Detroit: Motor City gets its mojo back after years of decline
Bouncing back from the brink of bankruptcy, America's Motor City is roaring into action. Jez Smadja discovers a hip new city break destination
STANDING on the freshly clipped lawn outside Motown's first recording studio, an Arts and Crafts-style house on West Grand Boulevard in Midtown Detroit, I feel like a pilgrim who's just disembarked in the Holy Land.
Located in a residential neighbourhood where every home has a front porch and a car in the driveway, it was here that in 1959, Berry Gordy jnr laid the foundations for a music empire that would launch the careers of The Supremes, Marvin Gaye, Stevie Wonder and – after signing the Jackson 5 – an 11-year-old Michael Jackson.
Hitsville USA, the name written above the front door, has been faithfully preserved. There's the reception desk once manned by Martha Reeves (pre- the Vandellas), Berry Gordy's bedroom (which was often used by Marvin Gaye as a crash pad) and a vending machine with Baby Ruth candy kept religiously in the fourth column so 'Little' Stevie Wonder knew where his favourite sweets were.
The Motown Museum's irrepressible guide, a lady blessed with a voice that can only come from singing in church, insists we can't leave until we've sung at least one song from the Motown archives. We dutifully comply, but it feels like sacrilege caterwauling in a studio where they churned out classics around the clock, day after day, week after week.
It's no secret that Berry Gordy modelled his record label on the car assembly lines that he experienced first-hand at the Lincoln-Mercury plant. You can't grow up in Detroit and not have some connection to the car industry. This is, after all, Motor City.
It's home to the Big Three – Ford, Chrysler and General Motors – and their mark is visible throughout the city, from the glass towers of the GM Renaissance Center to the Ford Field football stadium. It's why the inexorable decline of American car manufacturing since the 1980s has hit the city like a clean right-hook.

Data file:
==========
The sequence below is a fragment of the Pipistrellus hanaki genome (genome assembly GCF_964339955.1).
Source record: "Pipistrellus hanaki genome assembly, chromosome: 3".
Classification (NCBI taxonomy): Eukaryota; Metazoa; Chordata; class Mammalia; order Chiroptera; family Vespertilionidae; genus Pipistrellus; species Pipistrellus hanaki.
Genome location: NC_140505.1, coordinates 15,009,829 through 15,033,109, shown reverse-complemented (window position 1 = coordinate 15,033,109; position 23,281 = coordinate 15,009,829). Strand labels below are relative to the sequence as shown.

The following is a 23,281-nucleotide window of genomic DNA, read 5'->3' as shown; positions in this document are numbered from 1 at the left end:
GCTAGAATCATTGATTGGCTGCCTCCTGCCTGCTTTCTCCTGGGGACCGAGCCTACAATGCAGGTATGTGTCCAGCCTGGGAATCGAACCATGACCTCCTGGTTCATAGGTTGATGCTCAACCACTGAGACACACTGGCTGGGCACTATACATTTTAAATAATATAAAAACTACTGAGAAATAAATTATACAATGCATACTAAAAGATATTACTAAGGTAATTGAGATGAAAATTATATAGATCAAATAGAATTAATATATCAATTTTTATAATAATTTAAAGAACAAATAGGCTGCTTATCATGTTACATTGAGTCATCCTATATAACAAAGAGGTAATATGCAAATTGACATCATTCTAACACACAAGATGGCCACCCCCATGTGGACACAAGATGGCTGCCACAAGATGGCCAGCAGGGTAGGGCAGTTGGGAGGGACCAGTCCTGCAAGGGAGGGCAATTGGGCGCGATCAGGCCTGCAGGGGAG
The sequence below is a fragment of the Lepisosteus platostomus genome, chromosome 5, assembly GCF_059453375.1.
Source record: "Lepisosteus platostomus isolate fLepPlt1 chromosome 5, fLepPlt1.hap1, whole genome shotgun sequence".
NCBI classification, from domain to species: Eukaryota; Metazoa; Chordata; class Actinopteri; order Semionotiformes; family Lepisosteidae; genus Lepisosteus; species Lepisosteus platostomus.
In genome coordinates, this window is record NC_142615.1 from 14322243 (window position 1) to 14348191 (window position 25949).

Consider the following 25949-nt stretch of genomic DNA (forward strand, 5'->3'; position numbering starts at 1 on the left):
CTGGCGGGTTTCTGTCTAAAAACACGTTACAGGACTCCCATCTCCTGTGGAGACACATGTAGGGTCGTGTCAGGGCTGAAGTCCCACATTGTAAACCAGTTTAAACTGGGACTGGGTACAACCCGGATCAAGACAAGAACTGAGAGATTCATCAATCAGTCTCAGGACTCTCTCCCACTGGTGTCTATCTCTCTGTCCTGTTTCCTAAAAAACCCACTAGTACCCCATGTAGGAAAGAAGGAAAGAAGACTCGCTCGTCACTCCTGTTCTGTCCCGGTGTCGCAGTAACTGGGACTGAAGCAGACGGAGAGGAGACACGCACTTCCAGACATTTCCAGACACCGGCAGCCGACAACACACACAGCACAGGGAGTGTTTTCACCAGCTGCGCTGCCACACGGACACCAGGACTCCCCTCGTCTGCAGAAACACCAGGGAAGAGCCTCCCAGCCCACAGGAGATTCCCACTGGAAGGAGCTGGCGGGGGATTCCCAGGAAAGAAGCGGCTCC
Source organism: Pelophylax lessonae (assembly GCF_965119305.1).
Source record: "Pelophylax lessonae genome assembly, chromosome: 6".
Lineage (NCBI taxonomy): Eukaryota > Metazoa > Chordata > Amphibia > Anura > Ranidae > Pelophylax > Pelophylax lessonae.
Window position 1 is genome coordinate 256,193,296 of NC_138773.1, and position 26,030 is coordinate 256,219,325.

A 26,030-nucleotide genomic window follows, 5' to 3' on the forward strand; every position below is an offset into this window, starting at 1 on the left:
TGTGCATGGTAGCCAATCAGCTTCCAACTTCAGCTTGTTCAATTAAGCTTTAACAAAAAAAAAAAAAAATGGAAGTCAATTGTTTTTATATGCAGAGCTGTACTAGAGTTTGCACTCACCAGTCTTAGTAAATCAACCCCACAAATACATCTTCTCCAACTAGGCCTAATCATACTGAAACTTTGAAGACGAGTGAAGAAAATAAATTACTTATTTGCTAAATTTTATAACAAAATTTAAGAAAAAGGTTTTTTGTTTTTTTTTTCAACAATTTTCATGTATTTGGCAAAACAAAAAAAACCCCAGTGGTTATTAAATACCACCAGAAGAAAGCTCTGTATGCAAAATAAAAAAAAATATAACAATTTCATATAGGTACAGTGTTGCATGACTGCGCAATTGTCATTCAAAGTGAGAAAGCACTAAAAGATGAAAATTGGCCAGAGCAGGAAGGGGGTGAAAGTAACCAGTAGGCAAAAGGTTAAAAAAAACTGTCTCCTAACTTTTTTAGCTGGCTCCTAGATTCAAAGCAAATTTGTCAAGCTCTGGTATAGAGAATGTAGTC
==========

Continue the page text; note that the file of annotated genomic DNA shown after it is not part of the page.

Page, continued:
The most immediate effect of this downturn was on blue-collar neighbourhoods in Detroit's East and West Side, as families who could afford to, left for the suburbs in a mass exodus. As the property market nose-dived, entire streets of homes were abandoned, leaving swathes of the city resembling Earth after the apocalypse.
From 2000 to 2010 the population of metropolitan Detroit plunged by 25 per cent to 700,000. In July 2013 the city filed for Chapter 9 bankruptcy. And then, to everyone's surprise, the city recorded its first population increase in 60 years.
It may be premature, but residents are calling Detroit the comeback kid. Neo-Gothic skyscrapers are being rehabbed from empty shells into loft apartments and hip hotels. One of the newest to open, the Aloft Detroit, in the 19-story David Whitney Building, boasting a spectacular four-floor atrium, has given a second-life to what was one of the pillars of Downtown.
Everywhere you turn there are signs of a new wave of optimism. In the window of the Guardian Building, a neon sign reads Nothing Stops Detroit. Over in Corktown, hip 20-somethings cycle by in Detroit vs. Everybody hoodies. (The clothing label started by a young entrepreneur was turned into a hip-hop anthem by Detroit's favourite son, Eminem.) The buoyant mood has even filtered down to the billboard adverts. One for T-Mobile reads, 'A Strong City Needs a Strong Data Network'.
In that most enduring of American dreams, Detroit has become the land of opportunity. Low rents, vacant properties and a can-do attitude are transforming a city from bankruptcy into a hotbed of innovation and off-the-grid thinking. It's become a magnet for entrepreneurs and boasts the highest concentration of commercial and industrial designers in the US. The occupancy rate for property in Downtown and Midtown is currently 98 per cent.